[Date Prev][Date Next][Thread Prev][Thread Next][Date Index][Thread Index]

#5079: Haitian man on death row

From: Nadine <ezili@anacaona.org>

Via Workers World News Service
Reprinted from the Sept. 14, 2000
issue of Workers World newspaper


By G. Dunkel

Borgela Philistin was tired and in a hurry to get home on
June 16, 1993, so he took a jitney cab. But he never made it

A few blocks from his house, two Philadelphia cops stopped
the cab. A shouting match broke out. One cop reached through
the window and punched Philistin. The cop smashed him in the
mouth with a flashlight, then pulled him through the window.

A big brawl followed, with the two cops and Philistin on the
ground. One cop was trying to grab Philistin's hands. The
other drew his gun. In the struggle, the cop dropped his
gun, Philistin picked it up, and in his words to the cops
during his interrogation, "I fired shots towards the ground
so I could run. I didn't aim at them; one of the officers
was hit. I saw the blood. I panicked and started running."

Without an effective lawyer to present a heat-of-passion
defense, without consular notification, this 19-year-old
Haitian citizen, who was a student and part-time worker
here, was convicted of premeditated, first-degree murder of
a cop named Robert Hayes and aggravated assault on another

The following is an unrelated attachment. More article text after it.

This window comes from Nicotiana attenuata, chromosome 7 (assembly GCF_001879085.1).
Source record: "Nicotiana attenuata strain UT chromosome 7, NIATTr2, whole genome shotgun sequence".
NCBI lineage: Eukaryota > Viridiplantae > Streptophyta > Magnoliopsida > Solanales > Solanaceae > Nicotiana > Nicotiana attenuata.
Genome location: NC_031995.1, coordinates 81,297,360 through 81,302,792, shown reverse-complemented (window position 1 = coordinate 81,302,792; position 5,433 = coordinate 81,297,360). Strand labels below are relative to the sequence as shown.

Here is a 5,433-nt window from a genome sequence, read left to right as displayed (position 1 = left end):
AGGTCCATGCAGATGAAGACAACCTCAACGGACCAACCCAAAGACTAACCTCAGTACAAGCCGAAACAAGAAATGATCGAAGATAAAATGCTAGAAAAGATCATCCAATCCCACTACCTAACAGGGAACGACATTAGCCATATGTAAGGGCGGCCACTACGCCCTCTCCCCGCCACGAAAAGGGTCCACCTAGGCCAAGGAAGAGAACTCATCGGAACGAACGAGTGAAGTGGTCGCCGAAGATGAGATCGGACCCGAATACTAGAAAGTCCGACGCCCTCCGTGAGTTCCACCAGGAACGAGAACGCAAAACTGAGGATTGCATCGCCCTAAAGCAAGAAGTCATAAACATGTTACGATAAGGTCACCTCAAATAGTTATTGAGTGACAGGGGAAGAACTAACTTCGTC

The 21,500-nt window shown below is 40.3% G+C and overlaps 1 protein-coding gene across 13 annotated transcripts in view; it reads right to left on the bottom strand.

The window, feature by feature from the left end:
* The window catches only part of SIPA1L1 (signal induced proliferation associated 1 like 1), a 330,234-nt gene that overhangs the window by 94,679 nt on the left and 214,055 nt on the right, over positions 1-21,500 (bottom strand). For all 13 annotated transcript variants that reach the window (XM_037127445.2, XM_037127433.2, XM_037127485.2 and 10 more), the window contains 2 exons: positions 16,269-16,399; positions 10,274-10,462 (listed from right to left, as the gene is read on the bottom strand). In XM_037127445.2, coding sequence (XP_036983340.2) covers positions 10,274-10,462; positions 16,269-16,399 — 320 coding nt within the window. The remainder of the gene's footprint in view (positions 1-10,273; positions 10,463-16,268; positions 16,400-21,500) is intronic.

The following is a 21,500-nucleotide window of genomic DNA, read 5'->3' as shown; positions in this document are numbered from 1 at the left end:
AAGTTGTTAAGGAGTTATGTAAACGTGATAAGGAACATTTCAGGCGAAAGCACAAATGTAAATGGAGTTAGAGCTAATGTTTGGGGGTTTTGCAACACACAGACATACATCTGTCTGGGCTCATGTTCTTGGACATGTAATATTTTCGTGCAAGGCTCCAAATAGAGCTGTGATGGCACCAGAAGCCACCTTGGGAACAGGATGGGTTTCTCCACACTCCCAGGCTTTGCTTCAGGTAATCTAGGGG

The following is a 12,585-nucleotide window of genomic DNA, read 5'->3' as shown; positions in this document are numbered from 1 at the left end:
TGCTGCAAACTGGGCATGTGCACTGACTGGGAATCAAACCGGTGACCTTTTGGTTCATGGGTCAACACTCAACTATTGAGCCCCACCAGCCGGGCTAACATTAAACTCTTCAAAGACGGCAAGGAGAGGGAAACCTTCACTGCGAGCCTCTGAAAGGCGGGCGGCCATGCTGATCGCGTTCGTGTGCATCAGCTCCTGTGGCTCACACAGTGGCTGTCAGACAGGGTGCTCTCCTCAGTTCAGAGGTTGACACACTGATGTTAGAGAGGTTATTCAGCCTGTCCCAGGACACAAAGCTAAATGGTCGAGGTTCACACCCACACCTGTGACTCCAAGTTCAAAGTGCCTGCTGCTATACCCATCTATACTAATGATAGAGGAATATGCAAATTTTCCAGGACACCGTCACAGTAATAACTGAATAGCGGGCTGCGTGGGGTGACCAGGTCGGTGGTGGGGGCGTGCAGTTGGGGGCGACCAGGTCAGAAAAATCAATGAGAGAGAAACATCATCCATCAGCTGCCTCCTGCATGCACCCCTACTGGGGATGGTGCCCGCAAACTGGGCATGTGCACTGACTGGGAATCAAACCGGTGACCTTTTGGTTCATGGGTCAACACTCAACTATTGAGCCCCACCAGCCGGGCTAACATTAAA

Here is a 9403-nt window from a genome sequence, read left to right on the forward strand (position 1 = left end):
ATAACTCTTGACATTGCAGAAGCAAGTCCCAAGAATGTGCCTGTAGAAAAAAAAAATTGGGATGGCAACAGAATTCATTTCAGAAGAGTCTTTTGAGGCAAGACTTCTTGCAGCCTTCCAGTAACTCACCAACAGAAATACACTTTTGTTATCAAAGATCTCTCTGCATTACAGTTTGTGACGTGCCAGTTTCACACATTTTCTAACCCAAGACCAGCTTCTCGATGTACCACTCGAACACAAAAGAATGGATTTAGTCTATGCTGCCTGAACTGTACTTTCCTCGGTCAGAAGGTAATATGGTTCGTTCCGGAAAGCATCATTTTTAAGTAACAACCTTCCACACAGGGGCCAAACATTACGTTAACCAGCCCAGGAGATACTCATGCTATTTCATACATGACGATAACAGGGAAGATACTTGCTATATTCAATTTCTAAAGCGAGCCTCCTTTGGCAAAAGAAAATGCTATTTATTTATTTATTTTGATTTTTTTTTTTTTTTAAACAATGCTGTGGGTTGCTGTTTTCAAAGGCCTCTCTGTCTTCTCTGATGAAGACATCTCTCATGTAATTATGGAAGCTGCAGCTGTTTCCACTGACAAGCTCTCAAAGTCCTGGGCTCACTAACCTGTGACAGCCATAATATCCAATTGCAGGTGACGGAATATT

cop, John Marynowitz, who is paralyzed. Given the racism of
the Philadelphia court system, these charges drew a death

Philistin wound up on the same death row as journalist and
former Black Panther Mumia Abu-Jamal. He told Abu-Jamal, "I
came from a country where you respect authority, but was I
just supposed to let them beat me, shoot me? I thought they
were going to kill me."

Abu-Jamal adds, "Can anyone really say that such a fear
isn't justified?"

Ray Laforest, a labor union militant and member of the
Haitian Coalition for Justice, said: "The movement to free
Mumia must defend the right of self-defense and other
victims of this racist justice system. What happened to
Philistin could happen to any of us--look at Patrick
Dorismond and Abner Louima. Haitians are victims of this
racist justice system, just like other Blacks in this

Abu-Jamal has asked a delegation of French parliamentarians
who are scheduled to visit him the first week of September
to visit Philistin if they can get permission from
Pennsylvania prison authorities.

Johnnie Stevens, a leader of Millions for
Mumia/International Action Center, told Workers World, "It
is absolutely important to broaden the struggle to obtain a
new trial for Mumia, to show that the racist death penalty
is used against any person of color who dares to defend
themselves, not just Mumia."

- END -

(Copyleft Workers World Service: Everyone is permitted to
copy and distribute verbatim copies of this document, but
changing it is not allowed. For more information contact
Workers World, 55 W. 17 St., NY, NY 10011; via e-mail:
ww@workers.org. For subscription info send message to:
info@workers.org. Web: http://www.workers.org)

"Reverse racism, I suppose some would call it. I don't think so.
I believe white folks would know if blacks were ever to really
reverse racism."  [Lonnae O'Neal Parker]